TYLER, Texas (KETK) – A bill to help funding for public school educators is making its way through the Texas Legislature, but school officials said the bill in it’s current state just isn’t enough.
Tyler ISD Superintendent Dr. Marty Crawford was joined by representatives from Alba-Golden, Bullard, Carthage, Cushing, Brownsboro, Lindale, Longview, Mineola, Palestine, Pine Tree, Troup, Tyler, Union Grove and Whitehouse on Monday to call on the legislature to increase public school funding.
Sounding what they called a “Mayday! Mayday! Mayday!” alarm on May 1, the districts urged supporters to contact state lawmakers to support increased school funding. With a month left in the Texas legislative session, public education advocates are asking lawmakers to allocate more of the state’s $32.7 billion surplus to schools.
They spoke in support of House Bill 100, relating to the compensation of public school educators and to the operations of public schools, including enrollment-based funding.
“House Bill 100 right now is kind of floating around down there, it looks like that’s the vehicle that needs to happen to improve school funding,” said Dr. Marty Crawford, Tyler ISD Superintendent.
Crawford said that while they appreciate the money lawmakers set aside for public education this year, it simply isn’t enough to keep up with inflation.
“As everyone’s been living with here over the last three years, it doesn’t nearly address the inflation that we’re seeing here across our state and across our country,” Crawford said. “While it does put needed dollars back into public ed, right now, the proposal does not meet for the 14.5% inflation inside the basic allotment.”
The focus is on salary increases for teachers and enrollment-based funding. Union Grove Superintendent Kelly Moore says that helps, but they are forgetting about bus drivers, food service workers, and paraprofessionals.
“They are there for the children, every staff member is an educator and they deserve a pay increase as well,” said Kelly Moore, Union Grove Superintendent.
The school district representatives advocated for more pay for teachers and staff alike.
“The teacher shortage is in a crisis mode for the State of Texas. We must improve teacher pay, but also we must improve pay for all school employees.”Lindale ISD Superintendent Stan Surratt
Surratt also talked about the WADA, or Weighted Average Daily Attendance, which is the figure used in several state funding formulas to calculate the amount of state and local funds to which a district is entitled.
“I just say it’s embarrassing that the legislators to talk about a $90 increase in funding per WADA (Weighted Average Daily Attendance), where four years ago they did almost $1,000,” Surrat said.
Crawford said it costs money to transport and feed your children but with prices increasing, it’s hard to keep up without compensation.
“We’re asking for an increase to at least a $700 range into the basic allotment in the budget for school systems, possibly upwards of $900,” Crawford said.
He adds if state legislators would allocate more of their $32.7 billion surplus to public schools it would help.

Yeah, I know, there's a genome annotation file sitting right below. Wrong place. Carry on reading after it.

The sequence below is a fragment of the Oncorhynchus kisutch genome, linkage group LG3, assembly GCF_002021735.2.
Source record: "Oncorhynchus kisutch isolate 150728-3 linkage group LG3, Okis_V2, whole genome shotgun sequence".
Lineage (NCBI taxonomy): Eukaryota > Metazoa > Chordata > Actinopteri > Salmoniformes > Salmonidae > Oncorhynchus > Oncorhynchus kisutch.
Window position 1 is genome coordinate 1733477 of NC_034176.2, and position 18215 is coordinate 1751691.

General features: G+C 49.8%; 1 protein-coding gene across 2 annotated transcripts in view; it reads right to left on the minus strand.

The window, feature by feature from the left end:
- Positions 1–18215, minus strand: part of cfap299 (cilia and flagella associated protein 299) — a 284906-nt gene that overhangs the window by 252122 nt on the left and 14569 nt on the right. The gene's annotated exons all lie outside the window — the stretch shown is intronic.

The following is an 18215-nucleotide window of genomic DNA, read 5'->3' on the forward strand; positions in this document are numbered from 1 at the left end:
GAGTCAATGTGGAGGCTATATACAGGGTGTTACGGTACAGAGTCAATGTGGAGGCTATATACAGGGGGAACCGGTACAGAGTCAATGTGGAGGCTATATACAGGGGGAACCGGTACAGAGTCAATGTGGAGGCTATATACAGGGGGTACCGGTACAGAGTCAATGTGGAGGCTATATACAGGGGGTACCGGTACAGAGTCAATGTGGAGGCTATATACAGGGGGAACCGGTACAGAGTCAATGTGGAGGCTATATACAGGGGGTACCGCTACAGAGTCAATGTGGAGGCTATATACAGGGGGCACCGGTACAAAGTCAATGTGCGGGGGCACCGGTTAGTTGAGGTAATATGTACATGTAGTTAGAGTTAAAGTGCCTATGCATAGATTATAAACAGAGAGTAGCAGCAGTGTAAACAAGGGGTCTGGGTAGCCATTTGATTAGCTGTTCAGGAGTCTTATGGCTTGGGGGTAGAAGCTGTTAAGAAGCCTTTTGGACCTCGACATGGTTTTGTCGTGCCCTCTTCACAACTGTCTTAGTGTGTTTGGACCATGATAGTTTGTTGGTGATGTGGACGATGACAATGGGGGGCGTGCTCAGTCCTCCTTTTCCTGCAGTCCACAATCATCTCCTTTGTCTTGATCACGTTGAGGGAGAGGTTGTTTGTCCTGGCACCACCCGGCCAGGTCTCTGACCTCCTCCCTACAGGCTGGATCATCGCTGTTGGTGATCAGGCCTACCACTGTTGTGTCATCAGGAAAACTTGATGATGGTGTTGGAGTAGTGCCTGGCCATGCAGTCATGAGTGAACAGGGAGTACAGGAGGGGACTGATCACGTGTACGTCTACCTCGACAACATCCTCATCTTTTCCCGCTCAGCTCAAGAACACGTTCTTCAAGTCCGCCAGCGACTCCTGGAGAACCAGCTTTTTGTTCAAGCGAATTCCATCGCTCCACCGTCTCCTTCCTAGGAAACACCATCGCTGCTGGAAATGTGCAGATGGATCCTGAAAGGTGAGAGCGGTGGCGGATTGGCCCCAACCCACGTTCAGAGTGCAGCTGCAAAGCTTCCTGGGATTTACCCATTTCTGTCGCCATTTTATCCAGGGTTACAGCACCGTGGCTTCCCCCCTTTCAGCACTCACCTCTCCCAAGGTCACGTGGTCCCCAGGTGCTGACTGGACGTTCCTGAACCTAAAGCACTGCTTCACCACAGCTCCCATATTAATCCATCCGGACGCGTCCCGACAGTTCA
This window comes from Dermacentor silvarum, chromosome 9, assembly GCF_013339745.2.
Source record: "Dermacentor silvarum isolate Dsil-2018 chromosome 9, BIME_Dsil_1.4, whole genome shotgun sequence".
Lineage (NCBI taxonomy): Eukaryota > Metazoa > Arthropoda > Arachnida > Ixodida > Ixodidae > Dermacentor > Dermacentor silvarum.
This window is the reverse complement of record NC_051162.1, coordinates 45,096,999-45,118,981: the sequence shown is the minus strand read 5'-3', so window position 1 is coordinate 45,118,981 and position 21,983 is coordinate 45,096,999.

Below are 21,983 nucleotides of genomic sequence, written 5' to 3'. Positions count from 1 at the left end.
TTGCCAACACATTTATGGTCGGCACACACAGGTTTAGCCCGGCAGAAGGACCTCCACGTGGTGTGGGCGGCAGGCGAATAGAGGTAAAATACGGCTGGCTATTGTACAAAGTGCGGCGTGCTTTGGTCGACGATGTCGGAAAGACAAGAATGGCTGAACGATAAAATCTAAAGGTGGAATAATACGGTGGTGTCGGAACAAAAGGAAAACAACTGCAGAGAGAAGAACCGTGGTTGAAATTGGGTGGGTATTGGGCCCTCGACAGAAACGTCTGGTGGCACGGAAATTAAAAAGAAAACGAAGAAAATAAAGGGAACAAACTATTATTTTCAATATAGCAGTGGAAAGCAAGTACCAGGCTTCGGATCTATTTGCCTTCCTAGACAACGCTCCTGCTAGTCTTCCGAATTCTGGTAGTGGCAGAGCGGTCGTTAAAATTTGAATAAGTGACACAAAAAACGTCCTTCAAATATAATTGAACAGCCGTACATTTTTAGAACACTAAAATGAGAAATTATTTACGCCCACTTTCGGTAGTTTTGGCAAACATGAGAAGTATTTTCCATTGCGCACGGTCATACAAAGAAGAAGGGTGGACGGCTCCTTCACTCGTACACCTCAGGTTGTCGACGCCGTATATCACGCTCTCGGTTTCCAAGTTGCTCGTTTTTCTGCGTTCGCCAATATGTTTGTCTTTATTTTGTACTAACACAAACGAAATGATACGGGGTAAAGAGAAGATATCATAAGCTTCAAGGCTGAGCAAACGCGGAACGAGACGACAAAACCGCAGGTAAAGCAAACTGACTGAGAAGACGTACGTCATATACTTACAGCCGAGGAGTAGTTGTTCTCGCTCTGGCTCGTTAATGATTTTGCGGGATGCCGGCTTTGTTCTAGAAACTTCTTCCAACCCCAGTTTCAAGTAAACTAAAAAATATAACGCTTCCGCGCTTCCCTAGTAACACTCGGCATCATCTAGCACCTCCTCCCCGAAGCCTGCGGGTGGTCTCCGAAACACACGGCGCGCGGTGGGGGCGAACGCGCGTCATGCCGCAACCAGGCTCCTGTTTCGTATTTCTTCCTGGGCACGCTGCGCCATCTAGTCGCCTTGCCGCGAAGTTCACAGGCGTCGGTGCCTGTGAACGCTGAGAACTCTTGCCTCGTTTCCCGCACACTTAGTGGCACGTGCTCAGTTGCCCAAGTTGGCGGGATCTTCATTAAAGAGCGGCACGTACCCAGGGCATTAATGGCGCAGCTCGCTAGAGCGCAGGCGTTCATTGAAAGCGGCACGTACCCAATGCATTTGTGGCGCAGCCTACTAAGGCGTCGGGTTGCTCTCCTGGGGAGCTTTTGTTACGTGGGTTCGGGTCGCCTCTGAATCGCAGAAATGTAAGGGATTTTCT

“They got the funding, they just need to step up for all Texans, especially public schools,” said Surratt.
As updated property tax evaluations were sent out, Surratt talked about how those numbers impact the state.
“Everybody recently got their estimations on their tax bills from the county appraisal district, and if you notice that most counties are up about 25%,” Surratt said. “That does not improve the funding for local school districts. That is a windfall for the state, so we’re asking the legislatures to take that windfall and improve school funding.”
Pine Tree ISD Superintendent Steve Clugston explained how school funding works to illustrate the increased need of districts. He said that if the state doesn’t act soon, the problem will only get more expensive in the years to come.
“To put it simply, you get a cup of money for each kid, and that’s for each kid that shows up each day,” Clugston said. “If they don’t show up, we don’t get it. Basically, it’s filled partly with tax money, and then the state fills it to the top. As your values go up, we fill it up more with your tax dollars, the state gives us less money, so there’s no inflation factor in our business. As everything goes up, we have to figure out where we cut in order to do that.”
The event was held at Davidson Conference Center at 10:30 a.m. Similar events were planned in Dallas, Fort Worth, Austin, El Paso, Midland-Odessa and San Antonio.
“According to the Texas Consumer Price Index, from June 2019 to February 2023, inflation in Texas increased by 17%,” according to a release from Tyler ISD. “In 2022, the Legislative Budget Board estimated that current school funding is at 2014 levels when adjusting for inflation. Schools have seen fixed costs such as utilities, insurance, and fuel rise dramatically in the past several years.”
By visiting this link and filling out a short form it will send a request to your state lawmakers to seek more funding for public education.